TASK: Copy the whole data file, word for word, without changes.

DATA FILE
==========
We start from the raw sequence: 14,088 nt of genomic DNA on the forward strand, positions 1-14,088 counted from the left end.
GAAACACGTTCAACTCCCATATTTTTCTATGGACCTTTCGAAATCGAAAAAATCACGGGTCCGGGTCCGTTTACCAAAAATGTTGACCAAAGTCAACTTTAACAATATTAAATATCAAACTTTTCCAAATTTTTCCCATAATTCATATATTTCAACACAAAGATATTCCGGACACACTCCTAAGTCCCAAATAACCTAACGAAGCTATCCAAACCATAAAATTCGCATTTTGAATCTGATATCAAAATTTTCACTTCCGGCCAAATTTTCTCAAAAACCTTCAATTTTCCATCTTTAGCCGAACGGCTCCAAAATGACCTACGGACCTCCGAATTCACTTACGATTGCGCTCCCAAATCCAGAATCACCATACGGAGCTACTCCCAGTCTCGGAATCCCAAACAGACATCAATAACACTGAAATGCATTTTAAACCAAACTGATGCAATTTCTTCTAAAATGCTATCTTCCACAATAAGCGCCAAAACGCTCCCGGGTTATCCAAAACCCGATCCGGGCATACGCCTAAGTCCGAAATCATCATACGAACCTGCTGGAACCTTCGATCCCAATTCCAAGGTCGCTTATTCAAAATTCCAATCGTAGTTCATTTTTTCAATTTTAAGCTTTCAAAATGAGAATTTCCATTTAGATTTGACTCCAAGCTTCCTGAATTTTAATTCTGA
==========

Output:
We start from the raw sequence: 14,088 nt of genomic DNA on the forward strand, positions 1-14,088 counted from the left end.
GAAACACGTTCAACTCCCATATTTTTCTATGGACCTTTCGAAATCGAAAAAATCACGGGTCCGGGTCCGTTTACCAAAAATGTTGACCAAAGTCAACTTTAACAATATTAAATATCAAACTTTTCCAAATTTTTCCCATAATTCATATATTTCAACACAAAGATATTCCGGACACACTCCTAAGTCCCAAATAACCTAACGAAGCTATCCAAACCATAAAATTCGCATTTTGAATCTGATATCAAAATTTTCACTTCCGGCCAAATTTTCTCAAAAACCTTCAATTTTCCATCTTTAGCCGAACGGCTCCAAAATGACCTACGGACCTCCGAATTCACTTACGATTGCGCTCCCAAATCCAGAATCACCATACGGAGCTACTCCCAGTCTCGGAATCCCAAACAGACATCAATAACACTGAAATGCATTTTAAACCAAACTGATGCAATTTCTTCTAAAATGCTATCTTCCACAATAAGCGCCAAAACGCTCCCGGGTTATCCAAAACCCGATCCGGGCATACGCCTAAGTCCGAAATCATCATACGAACCTGCTGGAACCTTCGATCCCAATTCCAAGGTCGCTTATTCAAAATTCCAATCGTAGTTCATTTTTTCAATTTTAAGCTTTCAAAATGAGAATTTCCATTTAGATTTGACTCCAAGCTTCCTGAATTTTAATTCTGA